As fellow citizens of this ‘village’, we cannot help but notice what we share: our humanity, our endangered planet, and our status as prisoners of an anachronistic geo-political system.  p. 55

A world of nation-states is essentially a lawless, anarchic world in which conflict is the defining political and social force. For the nation, ‘national security’ is another word for repression. War is a way to protect the ‘common welfare’, often by destroying it. Environmental degradation is defined as merely a ‘trade off’ for progress. And ‘human services’, managed by government and dominated by a repressive ethic, are programs that quite often promote moral and social disintegration. Leaders are commonly liars and criminals: commercial institutions are machines that market violence for profit. In the nation-state, the social contract called ‘national citizenship’ becomes a collective suicide pact. We simply don’t know when we’ll be asked to die – or for what. (…)

Thus, whether you live in a so-called ‘free’ country or in a dictatorship, national citizenship is actually a form of imprisonment. The system itself is the prison and national borders are the bars. The more we know, the less attractive this arrangement becomes.    p. 57


Above and Beyond
If you need any further evidence of the national passport swindle, you need only look up. Since the 1960s, astronauts, cosmonauts and shuttle crews have orbited above our heads, giving testimony through their movements to the self-evident oneness of the planet and the myopia demonstrated by efforts to keep it divided. These travellers literally and dramatically represent the sovereignty of the human race. It may seem foolish to ask, but do shuttle crews need national passports when they leave Earth? Are they asked to present ‘valid’ documents upon re-entry? Obviously not. They pass no national frontier upon take-off, and break no law when, without a passport, they return. They travel as humans, not merely as national citizens. They are, in fact, truly world citizens. Through their journeys they become pioneers of our common destiny. Travelling through space they break a barrier more profound than sound; they push past the barrier of nationalism and help make world citizenship a reality. The human venture into space has raised our civic status to the planetary level. Finally, we must face the reality that this planet is our common home.    p. 65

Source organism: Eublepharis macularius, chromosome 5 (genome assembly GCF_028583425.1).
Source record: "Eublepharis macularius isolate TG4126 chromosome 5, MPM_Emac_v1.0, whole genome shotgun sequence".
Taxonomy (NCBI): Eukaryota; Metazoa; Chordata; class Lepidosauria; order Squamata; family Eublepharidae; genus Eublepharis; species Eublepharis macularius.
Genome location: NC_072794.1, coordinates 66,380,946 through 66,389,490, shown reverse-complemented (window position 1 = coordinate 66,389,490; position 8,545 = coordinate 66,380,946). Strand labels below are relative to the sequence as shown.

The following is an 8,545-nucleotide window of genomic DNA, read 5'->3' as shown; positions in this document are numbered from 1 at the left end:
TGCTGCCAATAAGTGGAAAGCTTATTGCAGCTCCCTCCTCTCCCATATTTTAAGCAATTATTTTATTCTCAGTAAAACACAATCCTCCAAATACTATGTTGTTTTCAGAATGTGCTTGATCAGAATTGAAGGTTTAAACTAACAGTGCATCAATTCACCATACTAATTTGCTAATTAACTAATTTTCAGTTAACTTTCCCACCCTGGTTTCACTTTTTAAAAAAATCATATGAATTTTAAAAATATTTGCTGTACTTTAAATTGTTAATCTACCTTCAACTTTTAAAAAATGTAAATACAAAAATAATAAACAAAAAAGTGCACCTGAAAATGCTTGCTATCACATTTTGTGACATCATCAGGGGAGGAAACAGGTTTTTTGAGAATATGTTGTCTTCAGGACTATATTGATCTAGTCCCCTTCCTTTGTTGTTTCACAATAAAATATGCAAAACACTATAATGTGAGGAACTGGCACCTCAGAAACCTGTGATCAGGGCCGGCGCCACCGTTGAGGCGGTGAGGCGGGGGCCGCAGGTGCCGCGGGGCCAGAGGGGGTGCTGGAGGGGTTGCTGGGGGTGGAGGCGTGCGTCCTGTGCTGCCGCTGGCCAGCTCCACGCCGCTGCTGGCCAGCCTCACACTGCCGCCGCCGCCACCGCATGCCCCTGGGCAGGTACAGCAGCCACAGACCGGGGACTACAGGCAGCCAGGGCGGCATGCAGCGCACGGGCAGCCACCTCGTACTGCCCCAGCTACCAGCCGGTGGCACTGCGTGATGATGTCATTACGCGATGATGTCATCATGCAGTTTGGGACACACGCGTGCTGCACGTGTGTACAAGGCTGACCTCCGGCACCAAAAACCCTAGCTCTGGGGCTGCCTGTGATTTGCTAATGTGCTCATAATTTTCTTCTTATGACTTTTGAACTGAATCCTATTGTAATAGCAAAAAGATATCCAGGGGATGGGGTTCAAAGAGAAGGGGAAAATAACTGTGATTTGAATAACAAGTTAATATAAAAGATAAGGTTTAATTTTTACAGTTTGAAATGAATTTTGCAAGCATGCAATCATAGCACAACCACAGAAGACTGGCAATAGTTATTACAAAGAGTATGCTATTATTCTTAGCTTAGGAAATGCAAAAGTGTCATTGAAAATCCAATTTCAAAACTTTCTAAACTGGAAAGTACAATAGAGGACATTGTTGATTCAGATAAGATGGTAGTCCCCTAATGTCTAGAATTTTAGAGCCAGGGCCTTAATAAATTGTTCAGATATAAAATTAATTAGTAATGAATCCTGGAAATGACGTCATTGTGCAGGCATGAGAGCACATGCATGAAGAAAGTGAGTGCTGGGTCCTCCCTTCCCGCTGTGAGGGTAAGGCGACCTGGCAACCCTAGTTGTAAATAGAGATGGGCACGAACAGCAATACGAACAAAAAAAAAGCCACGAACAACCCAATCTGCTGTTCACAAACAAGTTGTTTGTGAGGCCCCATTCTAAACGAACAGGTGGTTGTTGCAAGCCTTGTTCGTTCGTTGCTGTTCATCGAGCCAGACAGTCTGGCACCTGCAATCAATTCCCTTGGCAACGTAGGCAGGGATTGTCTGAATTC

Searching for Higher Authority
‘As long as there are sovereign nations possessing great power, war is inevitable. There is no salvation for civilization, or even the human race, other than the creation of world government.’                        Albert Einstein      p. 119

But if individuals – the people themselves – are truly the source of each nation’s authority, it follows that humanity as a whole rather than any nation is the highest source of authority.        p. 122


A Non-Military Alternative
The baby has been born into the world, as a world citizen, not ‘into’ a particular political fiction called a nation. Yet when the parents accept this first civic document in the name of their child, they are allowing the nation to turn a natural world citizen into a national ‘subject’. The birth certificate becomes a form of theft, the theft of the child’s true identity.   p. 131

This work calls for ‘World Guards’ who combine the qualities of an Old West Sheriff, Indian sage and Robin Hood. World Guards act as direct representatives for World Citizens whose rights are violated, settling disputes between individuals and attacking national ignorance, intolerance and hypocrisy.    p. 132

But through cybernetics, the science of effective organization, World Government will be able to develop and coordinate new designs for peace. The old world, characterized by the need to manage ‘things’ is vanishing. In the new world, the greatest need is to manage ‘complexity’. Through cybernetic processes, world citizens can now take on this management challenge and ultimately achieve the horizontal reorganization of the planet.   p. 159